At the spring extension meetings, a commonly asked question was whether white mold will be widespread in 1996. In 1992 and 1994, Iowa growers, especially those in northern Iowa, witnessed wide spread of white mold. Most of the fields that had white mold in 1994 will be in soybean in 1996, resulting in concerns about this disease. It would be great if we could predict white mold occurrence before planting, which would allow us to make management decisions efficiently. However, it is practically impossible to make a good prediction on the epidemics of white mold before planting because the level of white mold occurrence highly depends on weather conditions during soybean flowering. On the other hand, we can still minimize white mold risk by planning ahead, although we can not predict its occurrence.
Soybean white mold is a fungal disease caused by Sclerotinia sclerotirum. The infections occur during flowering stages, and start by entering soybean flowers. Wet and cool conditions during blooming are necessary for its spread. The 1992 and 1994 weather conditions were wet and cool. If the weather conditions are dry and hot during the soybean flowering season, the disease risk will decrease significantly. That is why one cannot predict the disease. Cultural practices also affect the disease. Often, we see more white mold in drill planted soybeans than 30-inch soybean because the canopy has higher moisture in narrow-rowed soybeans than wide-rowed soybeans.
There are a few things we can do now to minimize the disease risk. If your fields had high levels of white mold in 1994, avoid using susceptible varieties and consider using white mold tolerant varieties. High yielding, white mold tolerant varieties are available. Some of them are listed in a new ISU Extension publication, Pm-1649, Soybean: Disease-Resistant Varieties for Iowa (PDF format). Also, avoid planting soybean in narrow rows (15 inch or less) in fields that had white mold in 1994.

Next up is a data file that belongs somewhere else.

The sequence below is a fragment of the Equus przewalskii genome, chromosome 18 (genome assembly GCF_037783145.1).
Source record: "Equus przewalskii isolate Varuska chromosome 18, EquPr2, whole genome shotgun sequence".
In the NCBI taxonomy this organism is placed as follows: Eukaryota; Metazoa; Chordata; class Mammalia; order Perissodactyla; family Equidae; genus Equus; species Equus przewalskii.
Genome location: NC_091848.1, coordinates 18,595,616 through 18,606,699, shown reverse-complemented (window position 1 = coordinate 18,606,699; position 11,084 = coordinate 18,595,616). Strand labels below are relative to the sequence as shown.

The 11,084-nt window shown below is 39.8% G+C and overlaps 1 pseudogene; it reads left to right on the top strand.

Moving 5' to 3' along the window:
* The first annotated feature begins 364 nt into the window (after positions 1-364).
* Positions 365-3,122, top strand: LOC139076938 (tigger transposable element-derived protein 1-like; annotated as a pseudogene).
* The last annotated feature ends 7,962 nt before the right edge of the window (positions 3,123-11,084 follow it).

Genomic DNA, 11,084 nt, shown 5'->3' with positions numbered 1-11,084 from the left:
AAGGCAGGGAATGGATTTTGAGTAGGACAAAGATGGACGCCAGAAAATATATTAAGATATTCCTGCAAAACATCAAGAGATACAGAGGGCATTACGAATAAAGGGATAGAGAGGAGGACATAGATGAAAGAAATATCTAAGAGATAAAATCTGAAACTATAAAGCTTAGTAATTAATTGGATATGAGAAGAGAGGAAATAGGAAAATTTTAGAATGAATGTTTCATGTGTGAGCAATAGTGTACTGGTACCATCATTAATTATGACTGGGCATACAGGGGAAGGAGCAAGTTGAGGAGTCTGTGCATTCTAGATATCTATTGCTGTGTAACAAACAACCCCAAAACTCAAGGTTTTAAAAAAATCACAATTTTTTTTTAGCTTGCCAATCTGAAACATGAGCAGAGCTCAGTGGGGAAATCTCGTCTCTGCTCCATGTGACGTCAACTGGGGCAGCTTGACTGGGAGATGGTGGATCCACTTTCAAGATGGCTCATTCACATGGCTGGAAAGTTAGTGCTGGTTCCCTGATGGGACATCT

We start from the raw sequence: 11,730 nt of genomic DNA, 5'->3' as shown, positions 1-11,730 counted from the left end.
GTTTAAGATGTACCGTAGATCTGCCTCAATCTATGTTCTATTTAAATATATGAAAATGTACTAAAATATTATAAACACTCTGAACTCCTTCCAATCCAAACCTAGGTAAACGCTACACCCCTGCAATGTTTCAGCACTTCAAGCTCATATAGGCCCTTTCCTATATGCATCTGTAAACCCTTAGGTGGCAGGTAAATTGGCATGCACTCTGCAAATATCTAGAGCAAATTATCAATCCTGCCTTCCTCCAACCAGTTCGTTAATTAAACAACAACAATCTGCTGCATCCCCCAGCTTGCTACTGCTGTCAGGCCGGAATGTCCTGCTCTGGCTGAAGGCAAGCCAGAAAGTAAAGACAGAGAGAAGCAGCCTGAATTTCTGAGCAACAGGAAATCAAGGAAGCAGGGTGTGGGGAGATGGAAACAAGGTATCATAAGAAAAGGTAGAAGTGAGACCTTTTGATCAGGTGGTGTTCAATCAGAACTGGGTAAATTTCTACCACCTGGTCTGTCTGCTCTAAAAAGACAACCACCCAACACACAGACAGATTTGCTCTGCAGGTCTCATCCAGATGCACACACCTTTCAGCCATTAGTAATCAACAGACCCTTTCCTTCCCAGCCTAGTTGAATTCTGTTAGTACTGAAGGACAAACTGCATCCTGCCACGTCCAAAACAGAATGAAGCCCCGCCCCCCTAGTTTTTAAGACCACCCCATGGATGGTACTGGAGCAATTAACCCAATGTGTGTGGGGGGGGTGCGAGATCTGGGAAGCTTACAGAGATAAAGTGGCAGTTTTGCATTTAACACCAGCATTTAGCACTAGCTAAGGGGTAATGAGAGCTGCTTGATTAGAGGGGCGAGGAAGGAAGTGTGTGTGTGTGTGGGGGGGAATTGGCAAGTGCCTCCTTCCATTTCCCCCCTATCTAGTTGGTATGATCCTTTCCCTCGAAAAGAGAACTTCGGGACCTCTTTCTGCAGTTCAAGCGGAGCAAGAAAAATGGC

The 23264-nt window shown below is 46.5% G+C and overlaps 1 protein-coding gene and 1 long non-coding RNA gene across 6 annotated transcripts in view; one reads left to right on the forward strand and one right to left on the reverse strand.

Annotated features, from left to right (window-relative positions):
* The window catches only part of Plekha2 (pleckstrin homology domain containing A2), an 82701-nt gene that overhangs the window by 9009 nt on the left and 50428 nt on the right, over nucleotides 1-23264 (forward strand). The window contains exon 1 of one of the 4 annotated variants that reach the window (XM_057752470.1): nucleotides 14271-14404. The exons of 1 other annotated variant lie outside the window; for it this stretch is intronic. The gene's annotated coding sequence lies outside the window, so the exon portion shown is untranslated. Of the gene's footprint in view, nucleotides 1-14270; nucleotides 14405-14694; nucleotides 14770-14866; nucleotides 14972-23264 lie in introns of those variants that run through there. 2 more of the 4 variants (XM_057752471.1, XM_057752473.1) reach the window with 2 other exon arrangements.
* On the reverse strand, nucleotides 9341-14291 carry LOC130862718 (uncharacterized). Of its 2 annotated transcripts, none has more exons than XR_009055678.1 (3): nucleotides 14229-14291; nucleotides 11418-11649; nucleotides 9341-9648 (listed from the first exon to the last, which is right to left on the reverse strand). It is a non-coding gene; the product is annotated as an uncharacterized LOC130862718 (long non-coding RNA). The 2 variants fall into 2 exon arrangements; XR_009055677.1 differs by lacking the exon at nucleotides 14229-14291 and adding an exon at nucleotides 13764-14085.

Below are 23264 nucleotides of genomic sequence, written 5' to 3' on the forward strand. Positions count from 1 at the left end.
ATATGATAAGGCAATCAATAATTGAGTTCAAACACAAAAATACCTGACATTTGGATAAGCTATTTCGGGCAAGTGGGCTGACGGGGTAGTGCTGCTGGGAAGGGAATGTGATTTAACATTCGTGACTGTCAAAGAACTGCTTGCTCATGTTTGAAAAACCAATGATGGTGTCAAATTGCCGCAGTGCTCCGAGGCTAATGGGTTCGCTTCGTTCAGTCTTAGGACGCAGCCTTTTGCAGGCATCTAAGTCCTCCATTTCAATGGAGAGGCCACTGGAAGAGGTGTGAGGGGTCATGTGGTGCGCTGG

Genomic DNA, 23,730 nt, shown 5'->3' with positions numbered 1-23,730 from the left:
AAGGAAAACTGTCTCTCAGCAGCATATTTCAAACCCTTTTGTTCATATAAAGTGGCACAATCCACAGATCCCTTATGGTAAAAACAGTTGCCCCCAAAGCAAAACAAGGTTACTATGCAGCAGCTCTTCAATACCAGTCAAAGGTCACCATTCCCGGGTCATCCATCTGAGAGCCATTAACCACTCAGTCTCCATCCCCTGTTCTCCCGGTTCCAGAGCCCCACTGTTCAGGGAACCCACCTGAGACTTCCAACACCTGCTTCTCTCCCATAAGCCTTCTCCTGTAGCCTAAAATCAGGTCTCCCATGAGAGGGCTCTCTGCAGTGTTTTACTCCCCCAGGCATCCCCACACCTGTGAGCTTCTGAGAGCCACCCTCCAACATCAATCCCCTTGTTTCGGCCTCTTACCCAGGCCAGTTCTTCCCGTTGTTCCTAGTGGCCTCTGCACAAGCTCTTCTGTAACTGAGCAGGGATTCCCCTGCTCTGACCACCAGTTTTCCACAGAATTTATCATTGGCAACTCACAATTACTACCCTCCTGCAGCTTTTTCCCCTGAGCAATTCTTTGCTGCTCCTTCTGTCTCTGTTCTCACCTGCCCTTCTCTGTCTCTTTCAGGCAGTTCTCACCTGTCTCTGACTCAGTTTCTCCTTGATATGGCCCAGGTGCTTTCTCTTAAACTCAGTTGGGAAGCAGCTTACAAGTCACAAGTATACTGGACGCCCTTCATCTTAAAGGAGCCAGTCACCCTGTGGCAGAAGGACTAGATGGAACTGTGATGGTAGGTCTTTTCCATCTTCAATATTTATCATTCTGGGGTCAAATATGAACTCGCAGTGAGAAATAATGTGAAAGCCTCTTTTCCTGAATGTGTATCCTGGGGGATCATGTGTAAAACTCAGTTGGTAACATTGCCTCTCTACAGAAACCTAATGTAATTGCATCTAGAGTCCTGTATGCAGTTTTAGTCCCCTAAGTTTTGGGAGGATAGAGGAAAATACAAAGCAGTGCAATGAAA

According to a publication from University of Wisconsin, fungicides Benomyl (also called Benlate) and Topsin (also called thiophanate) provide control for soybean white mold if applied at early flower. Topsin has been registered to control soybean white mold. Benomyl is not specifically registered for control of soybean white mold. Benomyl, however, is registered for control of other soybean diseases and to control dry bean white mold, caused by the same fungus as soybean white mold. We tested Benomyl in 1995 and our experimental results showed that Benomyl can reduce soybean white mold damage by 50 percent.
This article originally appeared on page 19 of the IC-476 (3) -- March 25, 1996 issue.